Kay Nielsen rejuvenated my writing career.
How? It was his illustrations for East of the Sun and West of the Moon that did the deed.
I’ve told the story of how I discovered my creative process in an earlier post. Strangely, I’d engaged in my creative process for decades without recognizing it for what it was. Which meant that when I attempted to make the switch from one type of creativity (game design and graphic design) to another (narrative fiction), I didn’t know how to go about it. I tripped and fell.
Dorothea Brande’s Becoming a Writer sorted out my thinking. Ready to give my old ways a new try, I needed inspiration.
Kay Nielsen’s illustration in the title story of East of the Sun – captioned “And flitted as far as they could from the Castle that lay East of the Sun and West of the Moon” – came to mind almost the instant I began the meditation that kicks off most of my writing.
Now, I adore that painting, but I resisted it as the inspiration for my tale. Why? Mainly because I thought one of the quirkier works in the collection might make a more unusual starting point. And unusual appeals to me.
Fortunately my inner storyteller refused to budge. The story of the lassie carried away by a white bear is a great one, and Nielsen’s illustrations for it – both black & white line drawings and color paintings – utterly beguiled my imagination.
As I mused, my North-lands were born along with cursed Prince Kellor, half crazy in the darkness during the night when he regains his man’s form. That first scene – Kellor struggling to think clearly – almost wrote itself. And you know the rest: I completed and published Troll-magic.
Then I wrote about Sarvet, a character with one small walk-on part in the second-to-last chapter of Troll-magic. And then I wrote another story about the Hammarleedings, Sarvet’s mountain people. I suspect I’ll be writing stories in my North-lands for a long time. All because of Kay Nielsen.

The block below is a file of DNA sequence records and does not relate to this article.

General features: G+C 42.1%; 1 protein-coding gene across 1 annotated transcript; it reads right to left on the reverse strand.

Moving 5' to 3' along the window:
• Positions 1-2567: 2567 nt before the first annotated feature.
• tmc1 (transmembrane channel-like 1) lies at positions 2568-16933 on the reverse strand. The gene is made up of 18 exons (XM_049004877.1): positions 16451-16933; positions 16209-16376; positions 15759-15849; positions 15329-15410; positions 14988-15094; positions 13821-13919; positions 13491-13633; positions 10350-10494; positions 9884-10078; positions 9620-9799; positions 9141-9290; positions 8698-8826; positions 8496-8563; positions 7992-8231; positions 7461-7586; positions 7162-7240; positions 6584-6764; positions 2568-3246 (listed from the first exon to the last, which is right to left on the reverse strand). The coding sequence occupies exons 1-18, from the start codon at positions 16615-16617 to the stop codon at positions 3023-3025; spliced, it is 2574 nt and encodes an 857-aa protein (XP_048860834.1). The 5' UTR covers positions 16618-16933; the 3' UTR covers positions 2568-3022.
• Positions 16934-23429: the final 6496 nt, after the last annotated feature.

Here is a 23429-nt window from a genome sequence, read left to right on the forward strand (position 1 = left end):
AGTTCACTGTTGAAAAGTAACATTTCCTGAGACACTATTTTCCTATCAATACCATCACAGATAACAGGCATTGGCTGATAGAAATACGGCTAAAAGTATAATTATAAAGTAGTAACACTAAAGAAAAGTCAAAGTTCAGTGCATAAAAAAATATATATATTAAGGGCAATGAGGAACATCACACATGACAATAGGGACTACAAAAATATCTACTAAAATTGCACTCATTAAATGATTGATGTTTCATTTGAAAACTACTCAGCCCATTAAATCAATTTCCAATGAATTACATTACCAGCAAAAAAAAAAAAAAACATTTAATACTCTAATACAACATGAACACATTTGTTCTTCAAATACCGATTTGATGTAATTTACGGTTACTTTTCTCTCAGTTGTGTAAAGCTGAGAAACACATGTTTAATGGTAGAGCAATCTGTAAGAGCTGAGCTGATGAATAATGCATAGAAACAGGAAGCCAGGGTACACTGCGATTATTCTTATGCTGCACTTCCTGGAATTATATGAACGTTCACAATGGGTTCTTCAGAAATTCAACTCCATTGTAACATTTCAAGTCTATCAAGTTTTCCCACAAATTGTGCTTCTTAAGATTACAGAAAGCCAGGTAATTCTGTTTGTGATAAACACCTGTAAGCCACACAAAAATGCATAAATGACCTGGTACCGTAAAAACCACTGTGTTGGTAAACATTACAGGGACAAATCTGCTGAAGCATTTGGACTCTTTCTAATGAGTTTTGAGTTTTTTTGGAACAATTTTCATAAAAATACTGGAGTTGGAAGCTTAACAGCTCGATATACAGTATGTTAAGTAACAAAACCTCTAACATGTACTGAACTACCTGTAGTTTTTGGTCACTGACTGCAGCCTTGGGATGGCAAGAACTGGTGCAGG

As well as being the creative inspiration behind my fantasy world, his work also appears on my web sites and graces the covers of three of my books. I stand on the shoulders of a titan.
So I want to tell you a little about him.
First, his name. As an English speaker, I would naturally pronounce Kay to rhyme with weigh or inveigh or, more simply, may. And I would be wrong. It’s pronounced “Kie,” rhyming with pie or vie. (Yes, I’ve always liked rhyming games. ) Nielsen is more straightforward. “Neelsun.”
So, Kay Rasmus Nielsen was Danish, born in Copenhagen in 1886. His parents were actors, his mother a very famous one and his father the director of the Dagmar Theater. He studied art in Paris, then lived in London, where he received a commission from a British publisher to illustrate a collection of fairy tales.
No, this wasn’t East of the Sun, the collection of Norse folk tales. Titled In Powder and Crinoline, it included more continental stories such as “The Sleeping Beauty” and “The Twelve Dancing Princesses.” Nielsen’s illustrations featured courtiers garbed in sweeping ball gowns and cavalier coats along with towering white wigs. Cool stuff! I’m thinking I might try to acquire a copy.
The commission for East of the Sun came the next year, to be released in 1914. Both books utilized the new four-color process of printing to wonderful results. The previous method – three-color process – tended to produce darker colors that looked dirty and muddy. Kay Nielsen’s color plates possess clear, true tints from light to dark.
Of course, these commissions weren’t the whole of his professional life. He created scenes from the life of Joan of Arc, he painted landscapes in Dover, he traveled to New York for an exhibition of his work. He painted stage scenery for the Royal Danish Theater.
In 1924, he returned to book illustration with color plates and monotones for Fairy Tales by Hans Christian Andersen and Hansel and Gretel and Other Stories by the Brothers Grimm.
In 1939, he worked in Hollywood, eventually landing a job with Disney! I’d no idea, back in my childhood when I read and re-read East of the Sun, that the illustrator of those marvelous old-fashioned pictures was involved in something so modern as the movies. The “Ave Maria” and “Night on Bald Mountain” sequences in Fantasia were his work. He grew famous in the biz for all the concept artwork he did for Disney films.
Sadly, all the beauty and genius of his work did not secure honor and security for his old age. His illustrative style fell out of fashion, and he died in poverty in 1957. He deserved far better. He delighted my childhood, as I imagine he did for many who read the books he illustrated or saw the movies he influenced. He sparked my own creativity. I see him as one of the greats of history.
Live long in our admiration of your art, Kay Nielsen!